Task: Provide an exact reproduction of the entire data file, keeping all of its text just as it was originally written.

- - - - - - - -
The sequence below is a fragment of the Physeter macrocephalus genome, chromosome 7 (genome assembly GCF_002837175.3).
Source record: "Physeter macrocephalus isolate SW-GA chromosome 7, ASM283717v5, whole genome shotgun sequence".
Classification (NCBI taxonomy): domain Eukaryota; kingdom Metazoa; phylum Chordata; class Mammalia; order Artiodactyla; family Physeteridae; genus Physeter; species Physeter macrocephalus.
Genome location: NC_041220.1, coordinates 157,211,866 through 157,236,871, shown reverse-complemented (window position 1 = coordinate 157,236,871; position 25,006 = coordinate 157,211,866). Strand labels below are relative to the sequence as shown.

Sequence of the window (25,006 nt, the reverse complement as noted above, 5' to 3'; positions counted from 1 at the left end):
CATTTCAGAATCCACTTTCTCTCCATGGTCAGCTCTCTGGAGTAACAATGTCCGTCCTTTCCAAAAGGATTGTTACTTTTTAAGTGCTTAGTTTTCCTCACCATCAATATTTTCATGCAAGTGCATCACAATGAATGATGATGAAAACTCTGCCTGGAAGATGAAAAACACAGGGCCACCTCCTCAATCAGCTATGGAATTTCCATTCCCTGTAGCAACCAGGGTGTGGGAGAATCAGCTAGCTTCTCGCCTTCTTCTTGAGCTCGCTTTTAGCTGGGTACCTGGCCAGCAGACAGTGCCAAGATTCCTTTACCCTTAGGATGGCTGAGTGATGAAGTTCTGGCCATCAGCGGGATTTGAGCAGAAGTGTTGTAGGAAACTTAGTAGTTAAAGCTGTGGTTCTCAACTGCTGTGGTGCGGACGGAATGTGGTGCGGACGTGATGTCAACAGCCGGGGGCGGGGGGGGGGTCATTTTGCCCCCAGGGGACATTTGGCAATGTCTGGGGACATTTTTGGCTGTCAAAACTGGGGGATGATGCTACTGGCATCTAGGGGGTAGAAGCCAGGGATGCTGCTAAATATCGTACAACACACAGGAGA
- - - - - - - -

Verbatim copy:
The sequence below is a fragment of the Physeter macrocephalus genome, chromosome 7 (genome assembly GCF_002837175.3).
Source record: "Physeter macrocephalus isolate SW-GA chromosome 7, ASM283717v5, whole genome shotgun sequence".
Classification (NCBI taxonomy): domain Eukaryota; kingdom Metazoa; phylum Chordata; class Mammalia; order Artiodactyla; family Physeteridae; genus Physeter; species Physeter macrocephalus.
Genome location: NC_041220.1, coordinates 157,211,866 through 157,236,871, shown reverse-complemented (window position 1 = coordinate 157,236,871; position 25,006 = coordinate 157,211,866). Strand labels below are relative to the sequence as shown.

Sequence of the window (25,006 nt, the reverse complement as noted above, 5' to 3'; positions counted from 1 at the left end):
CATTTCAGAATCCACTTTCTCTCCATGGTCAGCTCTCTGGAGTAACAATGTCCGTCCTTTCCAAAAGGATTGTTACTTTTTAAGTGCTTAGTTTTCCTCACCATCAATATTTTCATGCAAGTGCATCACAATGAATGATGATGAAAACTCTGCCTGGAAGATGAAAAACACAGGGCCACCTCCTCAATCAGCTATGGAATTTCCATTCCCTGTAGCAACCAGGGTGTGGGAGAATCAGCTAGCTTCTCGCCTTCTTCTTGAGCTCGCTTTTAGCTGGGTACCTGGCCAGCAGACAGTGCCAAGATTCCTTTACCCTTAGGATGGCTGAGTGATGAAGTTCTGGCCATCAGCGGGATTTGAGCAGAAGTGTTGTAGGAAACTTAGTAGTTAAAGCTGTGGTTCTCAACTGCTGTGGTGCGGACGGAATGTGGTGCGGACGTGATGTCAACAGCCGGGGGCGGGGGGGGGGTCATTTTGCCCCCAGGGGACATTTGGCAATGTCTGGGGACATTTTTGGCTGTCAAAACTGGGGGATGATGCTACTGGCATCTAGGGGGTAGAAGCCAGGGATGCTGCTAAATATCGTACAACACACAGGAGA